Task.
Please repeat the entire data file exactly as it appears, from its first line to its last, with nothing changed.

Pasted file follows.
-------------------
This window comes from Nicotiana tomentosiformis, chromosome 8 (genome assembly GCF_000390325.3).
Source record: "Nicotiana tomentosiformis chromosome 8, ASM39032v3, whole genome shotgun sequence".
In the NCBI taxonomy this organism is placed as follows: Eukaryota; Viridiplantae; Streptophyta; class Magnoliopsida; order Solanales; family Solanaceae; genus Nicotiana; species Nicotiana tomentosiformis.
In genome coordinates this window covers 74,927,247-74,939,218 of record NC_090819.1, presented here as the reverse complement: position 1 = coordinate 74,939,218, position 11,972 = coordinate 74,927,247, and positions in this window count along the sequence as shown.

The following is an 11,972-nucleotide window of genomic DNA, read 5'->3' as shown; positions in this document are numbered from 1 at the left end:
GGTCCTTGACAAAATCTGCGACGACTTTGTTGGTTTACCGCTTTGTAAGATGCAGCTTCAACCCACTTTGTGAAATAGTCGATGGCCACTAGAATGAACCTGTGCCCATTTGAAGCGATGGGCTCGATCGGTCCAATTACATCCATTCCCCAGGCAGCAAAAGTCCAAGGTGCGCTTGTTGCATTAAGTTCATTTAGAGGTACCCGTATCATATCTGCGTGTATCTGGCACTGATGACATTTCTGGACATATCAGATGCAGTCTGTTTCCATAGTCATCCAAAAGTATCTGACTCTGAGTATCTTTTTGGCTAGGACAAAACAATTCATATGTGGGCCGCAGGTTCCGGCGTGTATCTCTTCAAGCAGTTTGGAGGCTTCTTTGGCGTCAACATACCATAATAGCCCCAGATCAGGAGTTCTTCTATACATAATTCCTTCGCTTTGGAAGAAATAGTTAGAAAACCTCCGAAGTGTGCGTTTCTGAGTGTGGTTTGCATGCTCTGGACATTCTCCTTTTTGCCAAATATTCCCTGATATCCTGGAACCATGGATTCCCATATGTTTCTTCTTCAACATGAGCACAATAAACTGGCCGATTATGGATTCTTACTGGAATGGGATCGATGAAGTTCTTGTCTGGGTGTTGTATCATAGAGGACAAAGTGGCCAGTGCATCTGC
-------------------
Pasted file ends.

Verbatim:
This window comes from Nicotiana tomentosiformis, chromosome 8 (genome assembly GCF_000390325.3).
Source record: "Nicotiana tomentosiformis chromosome 8, ASM39032v3, whole genome shotgun sequence".
In the NCBI taxonomy this organism is placed as follows: Eukaryota; Viridiplantae; Streptophyta; class Magnoliopsida; order Solanales; family Solanaceae; genus Nicotiana; species Nicotiana tomentosiformis.
In genome coordinates this window covers 74,927,247-74,939,218 of record NC_090819.1, presented here as the reverse complement: position 1 = coordinate 74,939,218, position 11,972 = coordinate 74,927,247, and positions in this window count along the sequence as shown.

The following is an 11,972-nucleotide window of genomic DNA, read 5'->3' as shown; positions in this document are numbered from 1 at the left end:
GGTCCTTGACAAAATCTGCGACGACTTTGTTGGTTTACCGCTTTGTAAGATGCAGCTTCAACCCACTTTGTGAAATAGTCGATGGCCACTAGAATGAACCTGTGCCCATTTGAAGCGATGGGCTCGATCGGTCCAATTACATCCATTCCCCAGGCAGCAAAAGTCCAAGGTGCGCTTGTTGCATTAAGTTCATTTAGAGGTACCCGTATCATATCTGCGTGTATCTGGCACTGATGACATTTCTGGACATATCAGATGCAGTCTGTTTCCATAGTCATCCAAAAGTATCTGACTCTGAGTATCTTTTTGGCTAGGACAAAACAATTCATATGTGGGCCGCAGGTTCCGGCGTGTATCTCTTCAAGCAGTTTGGAGGCTTCTTTGGCGTCAACATACCATAATAGCCCCAGATCAGGAGTTCTTCTATACATAATTCCTTCGCTTTGGAAGAAATAGTTAGAAAACCTCCGAAGTGTGCGTTTCTGAGTGTGGTTTGCATGCTCTGGACATTCTCCTTTTTGCCAAATATTCCCTGATATCCTGGAACCATGGATTCCCATATGTTTCTTCTTCAACATGAGCACAATAAACTGGCCGATTATGGATTCTTACTGGAATGGGATCGATGAAGTTCTTGTCTGGGTGTTGTATCATAGAGGACAAAGTGGCCAGTGCATCTGC